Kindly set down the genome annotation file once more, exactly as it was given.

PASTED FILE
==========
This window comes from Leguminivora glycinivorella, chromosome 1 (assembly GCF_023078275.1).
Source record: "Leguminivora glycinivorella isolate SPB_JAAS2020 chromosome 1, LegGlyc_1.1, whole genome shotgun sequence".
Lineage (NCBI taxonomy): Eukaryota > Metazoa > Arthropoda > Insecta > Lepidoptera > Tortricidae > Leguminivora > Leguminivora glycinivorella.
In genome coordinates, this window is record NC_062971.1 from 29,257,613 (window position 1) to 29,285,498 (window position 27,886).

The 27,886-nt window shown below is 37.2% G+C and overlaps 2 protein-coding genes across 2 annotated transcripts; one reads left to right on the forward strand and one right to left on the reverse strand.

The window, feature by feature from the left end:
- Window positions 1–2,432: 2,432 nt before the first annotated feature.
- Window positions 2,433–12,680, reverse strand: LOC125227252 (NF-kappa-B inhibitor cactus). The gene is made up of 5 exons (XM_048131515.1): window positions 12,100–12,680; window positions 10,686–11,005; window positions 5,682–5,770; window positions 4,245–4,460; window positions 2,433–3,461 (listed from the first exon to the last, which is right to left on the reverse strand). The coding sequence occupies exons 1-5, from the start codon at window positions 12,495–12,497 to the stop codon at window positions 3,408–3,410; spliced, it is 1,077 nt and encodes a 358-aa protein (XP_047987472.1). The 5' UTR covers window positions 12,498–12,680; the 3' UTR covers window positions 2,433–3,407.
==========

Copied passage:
This window comes from Leguminivora glycinivorella, chromosome 1 (assembly GCF_023078275.1).
Source record: "Leguminivora glycinivorella isolate SPB_JAAS2020 chromosome 1, LegGlyc_1.1, whole genome shotgun sequence".
Lineage (NCBI taxonomy): Eukaryota > Metazoa > Arthropoda > Insecta > Lepidoptera > Tortricidae > Leguminivora > Leguminivora glycinivorella.
In genome coordinates, this window is record NC_062971.1 from 29,257,613 (window position 1) to 29,285,498 (window position 27,886).

The 27,886-nt window shown below is 37.2% G+C and overlaps 2 protein-coding genes across 2 annotated transcripts; one reads left to right on the forward strand and one right to left on the reverse strand.

The window, feature by feature from the left end:
- Window positions 1–2,432: 2,432 nt before the first annotated feature.
- Window positions 2,433–12,680, reverse strand: LOC125227252 (NF-kappa-B inhibitor cactus). The gene is made up of 5 exons (XM_048131515.1): window positions 12,100–12,680; window positions 10,686–11,005; window positions 5,682–5,770; window positions 4,245–4,460; window positions 2,433–3,461 (listed from the first exon to the last, which is right to left on the reverse strand). The coding sequence occupies exons 1-5, from the start codon at window positions 12,495–12,497 to the stop codon at window positions 3,408–3,410; spliced, it is 1,077 nt and encodes a 358-aa protein (XP_047987472.1). The 5' UTR covers window positions 12,498–12,680; the 3' UTR covers window positions 2,433–3,407.